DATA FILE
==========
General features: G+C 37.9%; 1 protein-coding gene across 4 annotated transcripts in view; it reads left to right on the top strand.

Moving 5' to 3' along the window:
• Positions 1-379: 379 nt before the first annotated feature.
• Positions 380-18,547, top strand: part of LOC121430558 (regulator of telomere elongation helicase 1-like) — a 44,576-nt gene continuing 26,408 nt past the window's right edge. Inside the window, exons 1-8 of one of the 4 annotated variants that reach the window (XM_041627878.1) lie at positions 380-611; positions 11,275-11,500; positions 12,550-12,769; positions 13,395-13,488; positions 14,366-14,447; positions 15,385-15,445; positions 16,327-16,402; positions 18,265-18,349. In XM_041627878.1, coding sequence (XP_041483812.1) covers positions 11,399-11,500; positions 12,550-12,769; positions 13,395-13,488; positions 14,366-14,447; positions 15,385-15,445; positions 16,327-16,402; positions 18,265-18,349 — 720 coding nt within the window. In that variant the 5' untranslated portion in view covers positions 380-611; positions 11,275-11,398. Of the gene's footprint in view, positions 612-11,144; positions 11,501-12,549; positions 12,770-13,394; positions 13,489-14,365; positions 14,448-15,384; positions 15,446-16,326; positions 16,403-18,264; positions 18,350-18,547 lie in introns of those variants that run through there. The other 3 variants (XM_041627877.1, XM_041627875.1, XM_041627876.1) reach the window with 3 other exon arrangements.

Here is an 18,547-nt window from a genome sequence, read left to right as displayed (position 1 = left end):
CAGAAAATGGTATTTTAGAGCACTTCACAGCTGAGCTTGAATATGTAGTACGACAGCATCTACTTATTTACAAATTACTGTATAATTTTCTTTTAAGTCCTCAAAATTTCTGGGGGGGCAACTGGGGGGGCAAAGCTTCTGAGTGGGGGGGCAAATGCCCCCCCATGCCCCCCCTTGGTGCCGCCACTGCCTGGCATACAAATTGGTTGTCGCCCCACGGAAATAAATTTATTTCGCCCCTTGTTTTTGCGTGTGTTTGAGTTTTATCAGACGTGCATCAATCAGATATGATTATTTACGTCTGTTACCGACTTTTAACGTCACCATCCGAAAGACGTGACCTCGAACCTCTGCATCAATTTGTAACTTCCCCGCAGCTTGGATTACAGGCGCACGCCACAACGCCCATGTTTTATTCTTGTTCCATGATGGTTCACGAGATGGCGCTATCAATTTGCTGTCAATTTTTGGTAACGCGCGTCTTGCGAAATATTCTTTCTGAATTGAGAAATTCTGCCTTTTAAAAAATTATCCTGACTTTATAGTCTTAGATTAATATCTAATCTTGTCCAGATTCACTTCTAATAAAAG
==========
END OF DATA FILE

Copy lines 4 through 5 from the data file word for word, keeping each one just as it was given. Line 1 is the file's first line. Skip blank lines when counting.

• Positions 380-18,547, top strand: part of LOC121430558 (regulator of telomere elongation helicase 1-like) — a 44,576-nt gene continuing 26,408 nt past the window's right edge. Inside the window, exons 1-8 of one of the 4 annotated variants that reach the window (XM_041627878.1) lie at positions 380-611; positions 11,275-11,500; positions 12,550-12,769; positions 13,395-13,488; positions 14,366-14,447; positions 15,385-15,445; positions 16,327-16,402; positions 18,265-18,349. In XM_041627878.1, coding sequence (XP_041483812.1) covers positions 11,399-11,500; positions 12,550-12,769; positions 13,395-13,488; positions 14,366-14,447; positions 15,385-15,445; positions 16,327-16,402; positions 18,265-18,349 — 720 coding nt within the window. In that variant the 5' untranslated portion in view covers positions 380-611; positions 11,275-11,398. Of the gene's footprint in view, positions 612-11,144; positions 11,501-12,549; positions 12,770-13,394; positions 13,489-14,365; positions 14,448-15,384; positions 15,446-16,326; positions 16,403-18,264; positions 18,350-18,547 lie in introns of those variants that run through there. The other 3 variants (XM_041627877.1, XM_041627875.1, XM_041627876.1) reach the window with 3 other exon arrangements.

Here is an 18,547-nt window from a genome sequence, read left to right as displayed (position 1 = left end):